The Rise, The Fall and The Rise of The Krispy Kreme Brand

March 26, 2013 — Leave a comment

The essential “secret” of a Krispy Kreme doughnut is to eat it hot. It is formed from dough extruded by air pressure to form a perfect doughnut shape. Technically, there isn’t such a thing as a doughnut hole at Krispy Kreme. For over 75 years, Krispy Kreme has been known for its melt-in-your-mouth original glazed doughnuts and a memorable store experience. When Krispy Kreme doughnuts are hot, there is no other donut like it. The joy of eating one hot is hard to over-estimate. They are famous for their “hot light” which signaled to customers that a fresh batch was coming out. An appealing piece of the in-store experience is that consumers could watch the automated making of donuts. This experience was mesmerizing for many. My first experience with Krispy Kreme was in Wilmington, Delaware and I was captivated by the live doughnut making. Soon there were Krispy Kreme stores popping up everywhere. President Bill Clinton had them delivered to the White House and Krispy Kreme Doughnuts were showing up on TV shows such as “Rosie O’Donnell”, “Friends” and “Sex in the City”.


Krispy Kreme is a brand with strong Southern roots. It is a brand that was built by word of mouth. It was founded in Winston-Salem, North Carolina by Vernon Rudolph who had bought the recipe from a New Orleans chef. The original business model was a bakery on the edge of town with trucks delivering doughnuts to local grocery stores and convenience chains. It was a great business model.

So, what happened? The brand expanded too fast. There was an overabundance of belief in the franchise model. The company tried to be a manufacturing site in a retail setting. That required 5,000 square foot spaces to make the doughnuts in a place where people were wandering in for breakfast. The economics of the retail model didn’t work. Stores opened with much fanfare but you needed to sell a lot of doughnuts to pay the rent. A trend to healthier living and intense competition from Dunkin’ Donuts and Starbucks took a toll. More than 240 stores closed between 2004 and 2009. An accounting scandal also hurt the company.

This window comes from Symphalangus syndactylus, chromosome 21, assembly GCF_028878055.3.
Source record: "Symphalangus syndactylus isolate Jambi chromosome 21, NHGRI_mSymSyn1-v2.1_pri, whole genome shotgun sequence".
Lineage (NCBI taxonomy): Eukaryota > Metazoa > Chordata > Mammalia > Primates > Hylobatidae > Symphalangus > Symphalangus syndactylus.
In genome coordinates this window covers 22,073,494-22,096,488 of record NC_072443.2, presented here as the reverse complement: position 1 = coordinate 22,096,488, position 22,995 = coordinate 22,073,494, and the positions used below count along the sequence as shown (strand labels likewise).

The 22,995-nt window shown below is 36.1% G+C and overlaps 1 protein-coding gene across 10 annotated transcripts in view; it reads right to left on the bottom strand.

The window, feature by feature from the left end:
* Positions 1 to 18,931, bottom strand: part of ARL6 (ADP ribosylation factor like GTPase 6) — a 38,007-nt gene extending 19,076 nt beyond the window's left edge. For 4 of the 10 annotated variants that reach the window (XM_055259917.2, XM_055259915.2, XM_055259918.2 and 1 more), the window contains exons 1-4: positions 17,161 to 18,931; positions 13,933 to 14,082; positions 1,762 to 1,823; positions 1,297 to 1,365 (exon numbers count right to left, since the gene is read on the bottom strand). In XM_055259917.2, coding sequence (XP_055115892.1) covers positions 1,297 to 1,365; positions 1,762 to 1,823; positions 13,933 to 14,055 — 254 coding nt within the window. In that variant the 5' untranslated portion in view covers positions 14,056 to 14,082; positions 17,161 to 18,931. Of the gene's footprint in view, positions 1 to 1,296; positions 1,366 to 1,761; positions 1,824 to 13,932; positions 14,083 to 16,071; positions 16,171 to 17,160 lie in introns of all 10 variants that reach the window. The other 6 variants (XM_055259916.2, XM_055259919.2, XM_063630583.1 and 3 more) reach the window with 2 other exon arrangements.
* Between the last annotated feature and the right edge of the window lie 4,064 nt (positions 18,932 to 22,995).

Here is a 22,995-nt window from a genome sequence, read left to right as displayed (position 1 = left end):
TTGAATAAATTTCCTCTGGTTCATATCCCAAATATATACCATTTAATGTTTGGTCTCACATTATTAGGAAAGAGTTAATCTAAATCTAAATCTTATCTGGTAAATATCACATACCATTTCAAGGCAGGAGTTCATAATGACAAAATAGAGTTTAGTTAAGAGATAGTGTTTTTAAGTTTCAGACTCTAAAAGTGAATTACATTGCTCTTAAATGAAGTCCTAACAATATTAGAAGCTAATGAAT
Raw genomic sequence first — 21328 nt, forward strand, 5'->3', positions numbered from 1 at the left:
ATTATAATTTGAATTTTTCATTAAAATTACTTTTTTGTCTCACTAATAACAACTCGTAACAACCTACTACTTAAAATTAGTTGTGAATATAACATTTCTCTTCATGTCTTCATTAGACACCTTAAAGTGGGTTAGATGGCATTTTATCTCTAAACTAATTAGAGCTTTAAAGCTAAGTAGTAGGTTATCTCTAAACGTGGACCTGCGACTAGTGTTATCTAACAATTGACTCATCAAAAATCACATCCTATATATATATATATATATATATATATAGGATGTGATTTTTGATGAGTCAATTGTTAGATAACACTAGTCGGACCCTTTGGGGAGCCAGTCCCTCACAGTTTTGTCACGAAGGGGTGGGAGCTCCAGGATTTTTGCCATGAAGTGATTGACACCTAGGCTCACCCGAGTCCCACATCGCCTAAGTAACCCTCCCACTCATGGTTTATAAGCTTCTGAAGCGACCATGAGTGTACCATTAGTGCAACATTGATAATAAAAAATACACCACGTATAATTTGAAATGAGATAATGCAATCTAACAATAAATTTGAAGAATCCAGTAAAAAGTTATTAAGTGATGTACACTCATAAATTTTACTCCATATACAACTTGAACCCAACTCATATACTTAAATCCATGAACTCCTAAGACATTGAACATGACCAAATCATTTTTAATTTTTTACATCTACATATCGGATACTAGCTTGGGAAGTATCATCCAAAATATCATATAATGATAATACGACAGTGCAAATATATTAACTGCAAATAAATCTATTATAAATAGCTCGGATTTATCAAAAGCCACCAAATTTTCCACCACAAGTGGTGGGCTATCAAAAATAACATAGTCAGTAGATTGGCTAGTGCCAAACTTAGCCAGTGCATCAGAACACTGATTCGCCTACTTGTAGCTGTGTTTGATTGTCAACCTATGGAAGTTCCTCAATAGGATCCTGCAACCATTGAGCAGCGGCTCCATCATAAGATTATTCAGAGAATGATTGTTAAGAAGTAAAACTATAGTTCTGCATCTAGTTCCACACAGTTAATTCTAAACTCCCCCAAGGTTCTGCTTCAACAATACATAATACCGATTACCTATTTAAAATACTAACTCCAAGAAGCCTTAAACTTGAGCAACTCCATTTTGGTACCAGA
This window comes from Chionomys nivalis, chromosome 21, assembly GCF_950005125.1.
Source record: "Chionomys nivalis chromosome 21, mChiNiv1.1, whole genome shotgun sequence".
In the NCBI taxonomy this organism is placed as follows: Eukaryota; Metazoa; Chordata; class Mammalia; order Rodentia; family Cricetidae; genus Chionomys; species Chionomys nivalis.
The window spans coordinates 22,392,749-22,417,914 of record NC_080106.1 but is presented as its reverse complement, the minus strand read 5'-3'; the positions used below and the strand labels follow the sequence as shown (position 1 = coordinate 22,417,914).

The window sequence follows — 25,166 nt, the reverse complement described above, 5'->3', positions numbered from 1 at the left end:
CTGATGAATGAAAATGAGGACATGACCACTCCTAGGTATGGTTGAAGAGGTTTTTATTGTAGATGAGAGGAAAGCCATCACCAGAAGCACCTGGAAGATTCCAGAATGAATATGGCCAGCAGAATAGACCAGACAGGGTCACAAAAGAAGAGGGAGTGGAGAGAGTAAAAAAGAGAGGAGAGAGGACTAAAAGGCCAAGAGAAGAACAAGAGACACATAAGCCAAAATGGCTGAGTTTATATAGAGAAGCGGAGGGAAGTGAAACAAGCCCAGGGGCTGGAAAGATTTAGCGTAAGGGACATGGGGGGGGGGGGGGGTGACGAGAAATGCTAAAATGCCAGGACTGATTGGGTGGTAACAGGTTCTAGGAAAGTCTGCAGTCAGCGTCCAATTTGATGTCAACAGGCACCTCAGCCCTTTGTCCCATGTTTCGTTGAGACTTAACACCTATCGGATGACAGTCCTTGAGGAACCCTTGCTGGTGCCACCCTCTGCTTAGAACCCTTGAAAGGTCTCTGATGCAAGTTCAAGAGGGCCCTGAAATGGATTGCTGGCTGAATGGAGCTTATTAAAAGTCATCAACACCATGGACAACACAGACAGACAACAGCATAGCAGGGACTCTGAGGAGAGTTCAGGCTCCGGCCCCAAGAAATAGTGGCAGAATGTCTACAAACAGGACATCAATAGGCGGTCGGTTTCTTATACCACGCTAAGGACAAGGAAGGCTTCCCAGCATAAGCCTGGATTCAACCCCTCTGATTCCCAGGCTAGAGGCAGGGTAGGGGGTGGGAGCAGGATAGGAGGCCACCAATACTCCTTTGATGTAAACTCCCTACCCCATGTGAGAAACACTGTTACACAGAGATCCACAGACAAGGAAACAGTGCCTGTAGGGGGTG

Krispy Kreme, however, is beginning to stage a comeback. The brand still has a loyal cult like following. The brand is now focused on its mission “To touch and enhance lives through the joy that is Krispy Kreme”. Krispy Kreme believes that its best marketing tools are its friendly employees. Krispy Kreme has 4.6 million fans on Facebook. Another element of their marketing is to integrate the stores into the community through its commitment to cause marketing. In the past 55 years it has helped to raise funds by donating doughnuts to local events.

Krispy Kreme has returned to profitability and has begun to open a few new stores. Let’s hope that this expansion stays true to the brand. It is a great product and experience.

Have you tried a Krispy Kreme Doughnut?


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